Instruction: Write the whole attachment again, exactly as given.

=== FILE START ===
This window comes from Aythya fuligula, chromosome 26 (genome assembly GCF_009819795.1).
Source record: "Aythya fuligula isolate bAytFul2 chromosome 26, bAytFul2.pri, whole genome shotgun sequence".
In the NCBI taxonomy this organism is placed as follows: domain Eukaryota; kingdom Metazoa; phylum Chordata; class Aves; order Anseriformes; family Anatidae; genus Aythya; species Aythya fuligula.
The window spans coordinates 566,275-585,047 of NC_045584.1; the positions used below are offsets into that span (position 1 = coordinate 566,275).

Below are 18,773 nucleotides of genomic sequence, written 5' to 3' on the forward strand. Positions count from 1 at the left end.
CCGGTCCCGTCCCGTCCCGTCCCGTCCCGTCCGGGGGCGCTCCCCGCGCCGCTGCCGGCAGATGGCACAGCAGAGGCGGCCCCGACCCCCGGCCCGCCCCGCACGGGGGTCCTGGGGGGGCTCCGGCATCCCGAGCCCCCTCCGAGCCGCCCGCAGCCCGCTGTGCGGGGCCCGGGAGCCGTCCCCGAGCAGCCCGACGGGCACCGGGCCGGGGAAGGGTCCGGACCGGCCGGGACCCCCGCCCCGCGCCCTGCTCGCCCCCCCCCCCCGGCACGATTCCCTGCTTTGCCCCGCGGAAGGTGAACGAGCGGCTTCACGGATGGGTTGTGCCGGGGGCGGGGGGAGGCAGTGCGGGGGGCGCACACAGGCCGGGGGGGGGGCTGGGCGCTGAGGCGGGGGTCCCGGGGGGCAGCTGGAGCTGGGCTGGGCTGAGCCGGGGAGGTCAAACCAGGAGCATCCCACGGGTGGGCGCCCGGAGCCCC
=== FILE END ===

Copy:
This window comes from Aythya fuligula, chromosome 26 (genome assembly GCF_009819795.1).
Source record: "Aythya fuligula isolate bAytFul2 chromosome 26, bAytFul2.pri, whole genome shotgun sequence".
In the NCBI taxonomy this organism is placed as follows: domain Eukaryota; kingdom Metazoa; phylum Chordata; class Aves; order Anseriformes; family Anatidae; genus Aythya; species Aythya fuligula.
The window spans coordinates 566,275-585,047 of NC_045584.1; the positions used below are offsets into that span (position 1 = coordinate 566,275).

Below are 18,773 nucleotides of genomic sequence, written 5' to 3' on the forward strand. Positions count from 1 at the left end.
CCGGTCCCGTCCCGTCCCGTCCCGTCCCGTCCGGGGGCGCTCCCCGCGCCGCTGCCGGCAGATGGCACAGCAGAGGCGGCCCCGACCCCCGGCCCGCCCCGCACGGGGGTCCTGGGGGGGCTCCGGCATCCCGAGCCCCCTCCGAGCCGCCCGCAGCCCGCTGTGCGGGGCCCGGGAGCCGTCCCCGAGCAGCCCGACGGGCACCGGGCCGGGGAAGGGTCCGGACCGGCCGGGACCCCCGCCCCGCGCCCTGCTCGCCCCCCCCCCCCGGCACGATTCCCTGCTTTGCCCCGCGGAAGGTGAACGAGCGGCTTCACGGATGGGTTGTGCCGGGGGCGGGGGGAGGCAGTGCGGGGGGCGCACACAGGCCGGGGGGGGGGCTGGGCGCTGAGGCGGGGGTCCCGGGGGGCAGCTGGAGCTGGGCTGGGCTGAGCCGGGGAGGTCAAACCAGGAGCATCCCACGGGTGGGCGCCCGGAGCCCC